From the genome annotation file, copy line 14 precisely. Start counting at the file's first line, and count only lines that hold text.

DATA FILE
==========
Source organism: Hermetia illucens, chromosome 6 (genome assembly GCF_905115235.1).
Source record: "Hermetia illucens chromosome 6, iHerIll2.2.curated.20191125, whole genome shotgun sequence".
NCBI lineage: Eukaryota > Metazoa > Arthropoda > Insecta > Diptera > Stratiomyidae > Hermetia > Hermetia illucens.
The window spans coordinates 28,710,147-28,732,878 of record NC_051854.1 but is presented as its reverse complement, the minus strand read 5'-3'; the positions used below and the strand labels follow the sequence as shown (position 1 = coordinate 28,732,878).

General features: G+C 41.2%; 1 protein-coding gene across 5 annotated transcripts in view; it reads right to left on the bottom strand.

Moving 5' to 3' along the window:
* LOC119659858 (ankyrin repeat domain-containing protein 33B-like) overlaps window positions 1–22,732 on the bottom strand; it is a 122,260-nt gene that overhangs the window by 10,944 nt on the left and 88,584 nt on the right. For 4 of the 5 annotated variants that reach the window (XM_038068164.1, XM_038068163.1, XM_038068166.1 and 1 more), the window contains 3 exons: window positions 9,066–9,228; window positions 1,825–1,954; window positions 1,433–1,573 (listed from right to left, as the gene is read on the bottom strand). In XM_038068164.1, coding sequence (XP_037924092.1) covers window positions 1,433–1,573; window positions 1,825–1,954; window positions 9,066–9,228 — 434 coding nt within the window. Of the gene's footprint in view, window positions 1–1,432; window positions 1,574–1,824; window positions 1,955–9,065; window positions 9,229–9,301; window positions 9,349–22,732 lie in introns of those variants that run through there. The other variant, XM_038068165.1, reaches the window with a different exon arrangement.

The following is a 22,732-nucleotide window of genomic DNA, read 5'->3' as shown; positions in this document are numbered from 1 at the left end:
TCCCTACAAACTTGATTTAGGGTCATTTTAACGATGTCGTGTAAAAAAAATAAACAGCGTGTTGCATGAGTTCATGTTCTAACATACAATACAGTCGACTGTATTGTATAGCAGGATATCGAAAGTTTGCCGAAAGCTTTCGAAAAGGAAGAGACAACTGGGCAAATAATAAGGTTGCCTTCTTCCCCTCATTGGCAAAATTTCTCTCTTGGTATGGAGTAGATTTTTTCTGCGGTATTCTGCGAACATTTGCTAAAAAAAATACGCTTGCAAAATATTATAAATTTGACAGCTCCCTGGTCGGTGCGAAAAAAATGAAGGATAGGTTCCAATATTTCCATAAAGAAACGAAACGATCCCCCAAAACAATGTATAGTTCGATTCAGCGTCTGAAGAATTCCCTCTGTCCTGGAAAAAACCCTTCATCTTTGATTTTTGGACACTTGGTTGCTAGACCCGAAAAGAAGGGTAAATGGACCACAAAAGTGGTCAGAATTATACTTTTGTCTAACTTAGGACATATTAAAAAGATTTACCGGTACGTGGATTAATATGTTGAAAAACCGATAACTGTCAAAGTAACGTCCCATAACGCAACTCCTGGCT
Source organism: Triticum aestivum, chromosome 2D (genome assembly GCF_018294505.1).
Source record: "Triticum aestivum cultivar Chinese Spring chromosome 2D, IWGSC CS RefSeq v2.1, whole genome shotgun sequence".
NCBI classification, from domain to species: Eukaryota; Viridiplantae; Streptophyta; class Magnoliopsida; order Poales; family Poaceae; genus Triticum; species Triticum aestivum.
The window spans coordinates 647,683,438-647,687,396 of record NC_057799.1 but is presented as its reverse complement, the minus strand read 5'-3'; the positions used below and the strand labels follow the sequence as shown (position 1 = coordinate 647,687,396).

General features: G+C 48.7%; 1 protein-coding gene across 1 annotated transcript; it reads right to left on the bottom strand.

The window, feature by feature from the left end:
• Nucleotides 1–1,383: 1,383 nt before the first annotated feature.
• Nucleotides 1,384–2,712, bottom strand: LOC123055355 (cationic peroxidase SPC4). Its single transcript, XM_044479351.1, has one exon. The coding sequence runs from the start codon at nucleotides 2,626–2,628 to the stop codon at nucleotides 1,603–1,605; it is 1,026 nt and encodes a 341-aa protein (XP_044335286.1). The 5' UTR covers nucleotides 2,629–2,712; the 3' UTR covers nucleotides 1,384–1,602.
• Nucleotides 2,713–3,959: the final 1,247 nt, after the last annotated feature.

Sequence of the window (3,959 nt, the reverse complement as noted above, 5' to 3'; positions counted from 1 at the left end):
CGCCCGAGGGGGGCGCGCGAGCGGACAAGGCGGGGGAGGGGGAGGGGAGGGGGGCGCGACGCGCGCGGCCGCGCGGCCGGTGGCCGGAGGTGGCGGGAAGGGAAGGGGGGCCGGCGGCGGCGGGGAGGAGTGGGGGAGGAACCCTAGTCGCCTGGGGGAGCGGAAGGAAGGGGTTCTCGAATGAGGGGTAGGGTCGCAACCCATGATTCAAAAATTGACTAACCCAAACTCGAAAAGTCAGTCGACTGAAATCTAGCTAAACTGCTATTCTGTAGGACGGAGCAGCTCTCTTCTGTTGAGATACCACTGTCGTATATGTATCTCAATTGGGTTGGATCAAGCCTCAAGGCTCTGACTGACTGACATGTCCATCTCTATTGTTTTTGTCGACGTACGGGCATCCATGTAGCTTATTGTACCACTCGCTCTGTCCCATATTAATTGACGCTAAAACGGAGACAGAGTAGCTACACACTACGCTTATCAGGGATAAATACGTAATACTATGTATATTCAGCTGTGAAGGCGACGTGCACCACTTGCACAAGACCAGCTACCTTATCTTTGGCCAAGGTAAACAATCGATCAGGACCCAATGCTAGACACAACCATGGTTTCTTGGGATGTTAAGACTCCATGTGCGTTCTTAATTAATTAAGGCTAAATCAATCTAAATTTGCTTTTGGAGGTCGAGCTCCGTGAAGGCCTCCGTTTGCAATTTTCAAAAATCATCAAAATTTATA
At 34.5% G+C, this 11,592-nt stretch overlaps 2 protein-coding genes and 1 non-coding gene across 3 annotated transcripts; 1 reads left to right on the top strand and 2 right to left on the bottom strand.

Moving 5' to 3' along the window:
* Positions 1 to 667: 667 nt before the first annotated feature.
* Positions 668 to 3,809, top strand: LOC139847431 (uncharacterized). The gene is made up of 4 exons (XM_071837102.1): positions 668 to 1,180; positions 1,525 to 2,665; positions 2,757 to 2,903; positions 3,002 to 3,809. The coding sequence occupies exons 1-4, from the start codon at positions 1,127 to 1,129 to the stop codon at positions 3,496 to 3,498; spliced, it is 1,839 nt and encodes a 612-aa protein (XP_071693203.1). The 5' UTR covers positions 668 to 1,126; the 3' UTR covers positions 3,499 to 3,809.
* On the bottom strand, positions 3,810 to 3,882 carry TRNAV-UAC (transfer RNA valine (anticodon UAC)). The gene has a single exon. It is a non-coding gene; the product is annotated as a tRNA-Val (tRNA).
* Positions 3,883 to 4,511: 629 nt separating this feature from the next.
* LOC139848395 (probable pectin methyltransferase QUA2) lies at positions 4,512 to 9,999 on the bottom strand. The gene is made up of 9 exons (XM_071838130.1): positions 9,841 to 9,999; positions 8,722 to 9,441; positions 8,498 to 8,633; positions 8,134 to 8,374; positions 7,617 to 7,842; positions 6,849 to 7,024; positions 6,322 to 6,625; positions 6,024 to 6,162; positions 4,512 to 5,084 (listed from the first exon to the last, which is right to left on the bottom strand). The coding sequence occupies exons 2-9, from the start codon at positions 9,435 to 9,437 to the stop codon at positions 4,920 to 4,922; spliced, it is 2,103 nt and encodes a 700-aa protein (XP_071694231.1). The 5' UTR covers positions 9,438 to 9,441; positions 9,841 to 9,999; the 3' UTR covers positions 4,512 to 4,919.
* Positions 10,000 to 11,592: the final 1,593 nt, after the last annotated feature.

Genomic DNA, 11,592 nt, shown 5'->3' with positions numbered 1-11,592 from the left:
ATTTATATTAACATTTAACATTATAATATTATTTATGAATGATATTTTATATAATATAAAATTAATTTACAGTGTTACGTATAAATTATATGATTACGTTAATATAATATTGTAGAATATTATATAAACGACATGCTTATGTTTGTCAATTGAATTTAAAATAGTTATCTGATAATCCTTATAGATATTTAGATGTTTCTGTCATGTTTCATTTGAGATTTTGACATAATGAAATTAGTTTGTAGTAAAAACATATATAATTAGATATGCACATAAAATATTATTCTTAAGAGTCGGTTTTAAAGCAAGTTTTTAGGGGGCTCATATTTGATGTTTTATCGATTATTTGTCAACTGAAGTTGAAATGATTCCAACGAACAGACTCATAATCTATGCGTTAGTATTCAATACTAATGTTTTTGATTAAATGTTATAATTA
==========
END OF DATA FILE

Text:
General features: G+C 48.7%; 1 protein-coding gene across 1 annotated transcript; it reads right to left on the bottom strand.